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Title: Analysis of the sustainability of long-term detraining caused by COVID-19 lockdown
Other Titles: impact on the maximal aerobic speed of under-16 soccer players
Authors: Silva, Ana Filipa
Clemente, Filipe Manuel
Badicu, Georgian
Zangla, Daniele
Silva, Rui
Greco, Gianpiero
Ceylan, Halil Ibrahim
Alves, João
Fischetti, Francesco
Cataldi, Stefania
Keywords: Football
Physical fitness
Sports training
Athletic performance
Aerobic capacity
Issue Date: 27-Jun-2022
Citation: Silva, A.F., Clemente, F.M., Badicu, G., Zangla, D., Silva, R., Greco, G., Ceylan, H.I., Alves, J., Fischetti, F. & Cataldi, S.(2022). Analysis of the sustainability of long-term detraining caused by COVID-19 lockdown: impact on the maximal aerobic speed of under-16 soccer players. Sustainability, 14(13).
Abstract: This retrospective cohort study aimed to analyze the effect of a 9-week detraining caused by COVID-19 lock-down on the maximal aerobic speed (MAS) of youth soccer players. The study included twenty-two under-16 male players competing at the national league level (15.4 ± 0.7 years old) who were analyzed pre and post the detraining period. The MAS was estimated using the Bronco’s test. Moreover, the self-regulated physical exercise performed by the players during the lockdown was monitored using a questionnaire. Considering the training volume per week, the players were grouped into those working more (>180 min/week) and those working less (<180 min/week) during the lockdown. Within-group changes revealed no significant differences (p = 0.122; d = 0.381) in the group that self-trained less than 180 min/week started (pre-lockdown) at 3.97 ± 0.29 m/s and ended (post-lockdown) at 3.85 ± 0.34 m/s, corresponding to a decrease of 3.02%. For those who self-trained more than 180 min/week during the lockdown, they started with 4.33 ± 0.28 m/s and decreased by 1.62% for 4.26 ± 0.28 m/s (p = 0.319; d = 0.250). The team as a whole (pooled data, all players included) decreased 2.27% from 4.15 ± 0.34 to 4.06 ± 0.37 m/s (p = 0.077; d = 0.321). Between group analysis revealed that the group of players that trained more than 180 min/weeks were significantly better than players working below 180 min/week in both pre-lockdown moment (+9.01%; p = 0.007; d = 1.263) and post-lockdown moment (10.6%; p = 0.006; d = 1.323). Home-based training can be a good strategy to mitigate the detraining effects caused by a lockdown.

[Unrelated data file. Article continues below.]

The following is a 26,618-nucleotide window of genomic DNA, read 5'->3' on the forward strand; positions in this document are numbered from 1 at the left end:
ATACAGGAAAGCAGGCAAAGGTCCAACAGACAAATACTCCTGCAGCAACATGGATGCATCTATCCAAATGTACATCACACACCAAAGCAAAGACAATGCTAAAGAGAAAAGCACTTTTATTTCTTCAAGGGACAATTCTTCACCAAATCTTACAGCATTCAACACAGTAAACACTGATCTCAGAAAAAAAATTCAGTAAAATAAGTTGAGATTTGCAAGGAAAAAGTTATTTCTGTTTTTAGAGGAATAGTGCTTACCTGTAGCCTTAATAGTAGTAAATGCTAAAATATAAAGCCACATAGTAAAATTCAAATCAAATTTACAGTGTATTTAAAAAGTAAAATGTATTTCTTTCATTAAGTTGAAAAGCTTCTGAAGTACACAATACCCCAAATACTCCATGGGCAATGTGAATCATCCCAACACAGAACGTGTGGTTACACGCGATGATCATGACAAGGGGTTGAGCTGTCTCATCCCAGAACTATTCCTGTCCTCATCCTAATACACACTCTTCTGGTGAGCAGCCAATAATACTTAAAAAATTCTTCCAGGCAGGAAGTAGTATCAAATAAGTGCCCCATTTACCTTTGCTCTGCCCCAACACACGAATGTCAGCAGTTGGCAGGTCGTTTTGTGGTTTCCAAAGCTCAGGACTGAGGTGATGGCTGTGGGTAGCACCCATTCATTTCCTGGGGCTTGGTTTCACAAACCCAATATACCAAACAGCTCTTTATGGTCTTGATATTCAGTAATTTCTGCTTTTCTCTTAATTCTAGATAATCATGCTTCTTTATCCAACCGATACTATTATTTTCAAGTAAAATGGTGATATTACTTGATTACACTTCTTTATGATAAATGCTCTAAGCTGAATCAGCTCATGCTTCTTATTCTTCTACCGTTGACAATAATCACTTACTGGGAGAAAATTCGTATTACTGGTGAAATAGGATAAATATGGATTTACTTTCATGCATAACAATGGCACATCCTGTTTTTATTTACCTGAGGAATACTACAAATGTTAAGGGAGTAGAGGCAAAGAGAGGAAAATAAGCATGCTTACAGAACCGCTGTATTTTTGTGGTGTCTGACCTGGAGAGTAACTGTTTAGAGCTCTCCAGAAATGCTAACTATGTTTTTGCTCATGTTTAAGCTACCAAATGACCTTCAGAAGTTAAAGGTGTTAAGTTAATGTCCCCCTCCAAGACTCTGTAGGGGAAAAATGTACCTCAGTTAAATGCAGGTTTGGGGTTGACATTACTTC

ISSN: 2071-1050
Appears in Collections:ESDL - Artigos indexados à WoS/Scopus

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